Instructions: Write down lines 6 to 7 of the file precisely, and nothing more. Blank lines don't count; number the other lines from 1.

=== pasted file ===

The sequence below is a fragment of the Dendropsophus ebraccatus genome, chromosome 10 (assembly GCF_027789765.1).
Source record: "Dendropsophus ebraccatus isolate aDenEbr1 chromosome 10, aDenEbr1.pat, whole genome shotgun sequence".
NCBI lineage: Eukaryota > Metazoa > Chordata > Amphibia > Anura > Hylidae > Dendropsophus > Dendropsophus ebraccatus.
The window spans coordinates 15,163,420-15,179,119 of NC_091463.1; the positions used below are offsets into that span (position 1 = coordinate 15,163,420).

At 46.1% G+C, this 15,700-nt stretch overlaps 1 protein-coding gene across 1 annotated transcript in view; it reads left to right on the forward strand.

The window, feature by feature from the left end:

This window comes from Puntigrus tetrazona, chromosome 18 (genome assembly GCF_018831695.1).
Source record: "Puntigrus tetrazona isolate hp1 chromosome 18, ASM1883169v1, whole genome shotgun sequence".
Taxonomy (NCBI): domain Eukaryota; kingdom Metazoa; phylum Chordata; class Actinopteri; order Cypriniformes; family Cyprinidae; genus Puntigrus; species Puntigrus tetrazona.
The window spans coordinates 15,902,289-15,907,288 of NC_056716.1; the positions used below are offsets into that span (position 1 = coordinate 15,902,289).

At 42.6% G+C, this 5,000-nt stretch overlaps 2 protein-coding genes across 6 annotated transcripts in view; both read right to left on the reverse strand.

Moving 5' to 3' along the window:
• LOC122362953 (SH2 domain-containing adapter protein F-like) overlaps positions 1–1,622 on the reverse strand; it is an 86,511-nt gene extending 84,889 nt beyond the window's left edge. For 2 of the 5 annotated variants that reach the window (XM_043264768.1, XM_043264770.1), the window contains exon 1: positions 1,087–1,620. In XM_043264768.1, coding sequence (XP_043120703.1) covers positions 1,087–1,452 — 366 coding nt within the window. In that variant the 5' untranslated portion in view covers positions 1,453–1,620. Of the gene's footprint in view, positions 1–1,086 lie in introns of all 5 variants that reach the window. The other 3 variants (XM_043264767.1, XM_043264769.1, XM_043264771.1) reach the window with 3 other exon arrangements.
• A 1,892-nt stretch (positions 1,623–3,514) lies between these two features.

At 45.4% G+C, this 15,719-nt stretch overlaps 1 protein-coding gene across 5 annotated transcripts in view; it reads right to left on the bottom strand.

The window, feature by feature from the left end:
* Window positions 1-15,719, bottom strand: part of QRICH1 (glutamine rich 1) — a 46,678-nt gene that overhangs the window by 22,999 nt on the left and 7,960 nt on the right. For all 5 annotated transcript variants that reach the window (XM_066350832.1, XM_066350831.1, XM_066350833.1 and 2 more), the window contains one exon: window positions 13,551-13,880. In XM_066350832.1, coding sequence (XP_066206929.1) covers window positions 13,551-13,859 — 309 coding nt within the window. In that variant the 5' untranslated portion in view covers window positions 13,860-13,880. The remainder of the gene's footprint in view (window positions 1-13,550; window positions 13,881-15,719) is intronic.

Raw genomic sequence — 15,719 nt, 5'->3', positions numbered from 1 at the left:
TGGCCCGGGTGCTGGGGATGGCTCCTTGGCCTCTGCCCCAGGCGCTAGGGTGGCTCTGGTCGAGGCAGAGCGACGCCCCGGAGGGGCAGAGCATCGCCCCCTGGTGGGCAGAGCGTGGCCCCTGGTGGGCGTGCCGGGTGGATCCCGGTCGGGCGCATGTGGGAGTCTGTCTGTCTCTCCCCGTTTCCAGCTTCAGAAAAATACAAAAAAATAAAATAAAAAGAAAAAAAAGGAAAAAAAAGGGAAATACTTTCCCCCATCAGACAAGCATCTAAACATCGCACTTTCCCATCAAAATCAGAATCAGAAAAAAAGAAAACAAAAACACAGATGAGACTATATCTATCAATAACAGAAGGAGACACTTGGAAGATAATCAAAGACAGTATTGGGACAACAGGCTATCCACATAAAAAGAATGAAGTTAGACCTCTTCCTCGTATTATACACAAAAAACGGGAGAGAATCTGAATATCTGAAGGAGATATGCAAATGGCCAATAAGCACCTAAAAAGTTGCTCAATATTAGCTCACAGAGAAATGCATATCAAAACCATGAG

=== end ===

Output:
The window, feature by feature from the left end:

This window comes from Puntigrus tetrazona, chromosome 18 (genome assembly GCF_018831695.1).